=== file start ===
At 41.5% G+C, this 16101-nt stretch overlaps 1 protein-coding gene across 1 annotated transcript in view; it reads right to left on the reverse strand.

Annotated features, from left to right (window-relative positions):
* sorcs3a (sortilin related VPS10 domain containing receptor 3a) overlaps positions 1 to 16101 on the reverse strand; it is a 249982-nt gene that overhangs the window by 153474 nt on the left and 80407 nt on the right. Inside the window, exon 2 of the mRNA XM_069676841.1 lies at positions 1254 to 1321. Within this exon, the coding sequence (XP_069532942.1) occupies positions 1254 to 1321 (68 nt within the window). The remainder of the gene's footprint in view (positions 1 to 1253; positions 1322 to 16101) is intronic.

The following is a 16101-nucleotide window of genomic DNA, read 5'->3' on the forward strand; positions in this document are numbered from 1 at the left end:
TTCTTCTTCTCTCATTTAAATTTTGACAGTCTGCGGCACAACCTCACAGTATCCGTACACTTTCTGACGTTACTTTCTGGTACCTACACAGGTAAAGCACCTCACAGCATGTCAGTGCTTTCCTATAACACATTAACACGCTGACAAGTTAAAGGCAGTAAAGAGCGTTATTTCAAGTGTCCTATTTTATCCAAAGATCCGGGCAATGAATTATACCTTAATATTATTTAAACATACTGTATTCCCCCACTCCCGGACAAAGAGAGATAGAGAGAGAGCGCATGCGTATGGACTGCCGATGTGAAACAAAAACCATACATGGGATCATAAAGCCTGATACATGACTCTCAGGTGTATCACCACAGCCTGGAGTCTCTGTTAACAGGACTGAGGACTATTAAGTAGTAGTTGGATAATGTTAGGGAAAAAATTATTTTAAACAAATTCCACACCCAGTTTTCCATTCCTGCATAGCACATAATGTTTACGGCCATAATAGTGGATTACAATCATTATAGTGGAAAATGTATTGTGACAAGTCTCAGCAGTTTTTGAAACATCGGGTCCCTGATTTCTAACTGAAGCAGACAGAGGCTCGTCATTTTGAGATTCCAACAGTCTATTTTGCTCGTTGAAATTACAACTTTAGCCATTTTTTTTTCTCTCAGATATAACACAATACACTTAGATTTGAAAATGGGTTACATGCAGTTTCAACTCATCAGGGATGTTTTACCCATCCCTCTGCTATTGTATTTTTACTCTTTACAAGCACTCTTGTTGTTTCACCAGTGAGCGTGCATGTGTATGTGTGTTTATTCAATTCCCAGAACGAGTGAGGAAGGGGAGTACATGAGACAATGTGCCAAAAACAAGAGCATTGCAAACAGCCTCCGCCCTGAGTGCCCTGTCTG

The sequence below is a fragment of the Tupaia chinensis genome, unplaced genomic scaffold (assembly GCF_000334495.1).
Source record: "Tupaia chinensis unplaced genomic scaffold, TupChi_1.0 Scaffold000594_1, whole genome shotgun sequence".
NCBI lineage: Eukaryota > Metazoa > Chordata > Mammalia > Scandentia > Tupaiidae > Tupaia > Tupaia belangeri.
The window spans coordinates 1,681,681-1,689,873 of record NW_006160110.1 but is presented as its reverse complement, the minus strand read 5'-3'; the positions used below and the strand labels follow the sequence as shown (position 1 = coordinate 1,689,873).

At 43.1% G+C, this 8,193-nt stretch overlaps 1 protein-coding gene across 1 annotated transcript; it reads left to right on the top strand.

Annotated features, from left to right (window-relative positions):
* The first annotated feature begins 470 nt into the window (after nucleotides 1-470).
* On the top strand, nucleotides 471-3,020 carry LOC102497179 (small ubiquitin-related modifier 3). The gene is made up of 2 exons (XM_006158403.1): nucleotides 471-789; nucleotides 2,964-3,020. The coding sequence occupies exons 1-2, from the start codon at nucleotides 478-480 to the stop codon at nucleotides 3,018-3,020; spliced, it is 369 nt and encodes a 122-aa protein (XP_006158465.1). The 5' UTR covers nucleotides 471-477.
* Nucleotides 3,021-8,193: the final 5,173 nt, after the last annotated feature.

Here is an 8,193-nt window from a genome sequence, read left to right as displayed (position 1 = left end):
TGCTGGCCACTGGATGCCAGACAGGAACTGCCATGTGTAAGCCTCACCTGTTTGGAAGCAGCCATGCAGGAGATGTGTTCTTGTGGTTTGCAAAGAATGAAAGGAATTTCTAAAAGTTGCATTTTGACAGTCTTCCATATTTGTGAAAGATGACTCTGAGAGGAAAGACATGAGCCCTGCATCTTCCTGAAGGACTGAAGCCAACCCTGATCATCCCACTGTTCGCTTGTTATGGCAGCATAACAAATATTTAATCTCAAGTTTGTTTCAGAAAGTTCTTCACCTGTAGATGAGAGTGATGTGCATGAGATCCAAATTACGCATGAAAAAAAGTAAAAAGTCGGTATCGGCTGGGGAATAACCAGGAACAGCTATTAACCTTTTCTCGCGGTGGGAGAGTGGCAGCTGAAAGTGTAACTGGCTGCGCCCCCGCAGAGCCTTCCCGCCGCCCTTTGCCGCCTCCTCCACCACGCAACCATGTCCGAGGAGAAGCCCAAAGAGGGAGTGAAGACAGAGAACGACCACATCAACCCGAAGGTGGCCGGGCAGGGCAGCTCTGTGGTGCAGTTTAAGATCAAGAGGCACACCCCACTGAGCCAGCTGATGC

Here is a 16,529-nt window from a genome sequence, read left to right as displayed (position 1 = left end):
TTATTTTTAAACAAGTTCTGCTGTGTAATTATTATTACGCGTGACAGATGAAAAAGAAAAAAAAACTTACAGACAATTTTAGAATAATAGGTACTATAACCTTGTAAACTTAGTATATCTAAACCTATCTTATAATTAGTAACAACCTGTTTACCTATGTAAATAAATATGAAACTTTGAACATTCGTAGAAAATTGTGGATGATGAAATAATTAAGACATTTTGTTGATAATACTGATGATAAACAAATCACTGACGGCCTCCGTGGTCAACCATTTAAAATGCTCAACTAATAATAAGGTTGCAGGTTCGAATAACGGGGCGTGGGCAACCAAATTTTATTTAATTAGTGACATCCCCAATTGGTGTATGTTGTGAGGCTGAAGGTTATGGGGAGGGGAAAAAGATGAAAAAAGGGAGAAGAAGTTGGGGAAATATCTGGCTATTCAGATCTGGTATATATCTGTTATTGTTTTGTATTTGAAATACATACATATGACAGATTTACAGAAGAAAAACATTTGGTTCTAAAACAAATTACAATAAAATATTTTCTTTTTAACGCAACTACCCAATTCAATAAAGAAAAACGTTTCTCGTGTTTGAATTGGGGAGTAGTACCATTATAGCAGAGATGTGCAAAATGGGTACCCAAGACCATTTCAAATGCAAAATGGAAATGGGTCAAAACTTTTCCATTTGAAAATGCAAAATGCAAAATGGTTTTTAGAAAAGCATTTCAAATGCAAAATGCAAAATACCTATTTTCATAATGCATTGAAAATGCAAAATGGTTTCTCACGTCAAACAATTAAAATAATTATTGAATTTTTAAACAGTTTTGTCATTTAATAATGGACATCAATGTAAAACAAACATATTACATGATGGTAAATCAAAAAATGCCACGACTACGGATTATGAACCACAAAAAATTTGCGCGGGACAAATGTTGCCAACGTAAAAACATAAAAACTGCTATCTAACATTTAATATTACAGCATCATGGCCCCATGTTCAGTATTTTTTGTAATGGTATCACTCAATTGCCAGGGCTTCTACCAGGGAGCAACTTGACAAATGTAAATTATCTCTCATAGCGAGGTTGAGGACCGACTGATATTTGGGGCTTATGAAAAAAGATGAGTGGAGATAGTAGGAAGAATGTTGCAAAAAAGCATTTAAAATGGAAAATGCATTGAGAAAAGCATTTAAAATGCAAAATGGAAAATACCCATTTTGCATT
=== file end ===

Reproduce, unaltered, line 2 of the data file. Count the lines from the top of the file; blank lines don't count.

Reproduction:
Annotated features, from left to right (window-relative positions):